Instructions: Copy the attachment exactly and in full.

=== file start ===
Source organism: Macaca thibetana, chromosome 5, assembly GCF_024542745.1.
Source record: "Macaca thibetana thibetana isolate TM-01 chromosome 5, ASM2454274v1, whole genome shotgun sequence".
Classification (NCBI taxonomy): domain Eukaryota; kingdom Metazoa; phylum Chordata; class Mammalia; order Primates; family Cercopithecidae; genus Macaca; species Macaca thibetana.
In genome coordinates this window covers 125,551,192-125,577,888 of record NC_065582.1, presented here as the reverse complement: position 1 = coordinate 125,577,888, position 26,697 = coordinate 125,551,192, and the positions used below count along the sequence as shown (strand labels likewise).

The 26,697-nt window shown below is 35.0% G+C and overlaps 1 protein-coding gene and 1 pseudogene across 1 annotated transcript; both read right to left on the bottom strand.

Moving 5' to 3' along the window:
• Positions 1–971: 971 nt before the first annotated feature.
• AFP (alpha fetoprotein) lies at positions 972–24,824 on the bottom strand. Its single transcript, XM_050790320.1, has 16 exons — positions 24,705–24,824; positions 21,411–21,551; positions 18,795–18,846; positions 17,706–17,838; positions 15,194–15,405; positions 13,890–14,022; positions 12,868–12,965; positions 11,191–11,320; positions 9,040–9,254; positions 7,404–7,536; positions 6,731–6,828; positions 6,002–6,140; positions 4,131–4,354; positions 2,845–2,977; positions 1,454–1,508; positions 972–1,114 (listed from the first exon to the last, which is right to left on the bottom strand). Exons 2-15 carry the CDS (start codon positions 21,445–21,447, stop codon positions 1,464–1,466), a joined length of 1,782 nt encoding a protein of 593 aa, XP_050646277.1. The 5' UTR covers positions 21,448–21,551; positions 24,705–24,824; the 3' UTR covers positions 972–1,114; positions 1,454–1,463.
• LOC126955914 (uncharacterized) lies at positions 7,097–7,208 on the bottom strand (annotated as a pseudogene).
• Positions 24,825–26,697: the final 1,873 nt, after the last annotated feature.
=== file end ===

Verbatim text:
Source organism: Macaca thibetana, chromosome 5, assembly GCF_024542745.1.
Source record: "Macaca thibetana thibetana isolate TM-01 chromosome 5, ASM2454274v1, whole genome shotgun sequence".
Classification (NCBI taxonomy): domain Eukaryota; kingdom Metazoa; phylum Chordata; class Mammalia; order Primates; family Cercopithecidae; genus Macaca; species Macaca thibetana.
In genome coordinates this window covers 125,551,192-125,577,888 of record NC_065582.1, presented here as the reverse complement: position 1 = coordinate 125,577,888, position 26,697 = coordinate 125,551,192, and the positions used below count along the sequence as shown (strand labels likewise).

The 26,697-nt window shown below is 35.0% G+C and overlaps 1 protein-coding gene and 1 pseudogene across 1 annotated transcript; both read right to left on the bottom strand.

Moving 5' to 3' along the window:
• Positions 1–971: 971 nt before the first annotated feature.
• AFP (alpha fetoprotein) lies at positions 972–24,824 on the bottom strand. Its single transcript, XM_050790320.1, has 16 exons — positions 24,705–24,824; positions 21,411–21,551; positions 18,795–18,846; positions 17,706–17,838; positions 15,194–15,405; positions 13,890–14,022; positions 12,868–12,965; positions 11,191–11,320; positions 9,040–9,254; positions 7,404–7,536; positions 6,731–6,828; positions 6,002–6,140; positions 4,131–4,354; positions 2,845–2,977; positions 1,454–1,508; positions 972–1,114 (listed from the first exon to the last, which is right to left on the bottom strand). Exons 2-15 carry the CDS (start codon positions 21,445–21,447, stop codon positions 1,464–1,466), a joined length of 1,782 nt encoding a protein of 593 aa, XP_050646277.1. The 5' UTR covers positions 21,448–21,551; positions 24,705–24,824; the 3' UTR covers positions 972–1,114; positions 1,454–1,463.
• LOC126955914 (uncharacterized) lies at positions 7,097–7,208 on the bottom strand (annotated as a pseudogene).
• Positions 24,825–26,697: the final 1,873 nt, after the last annotated feature.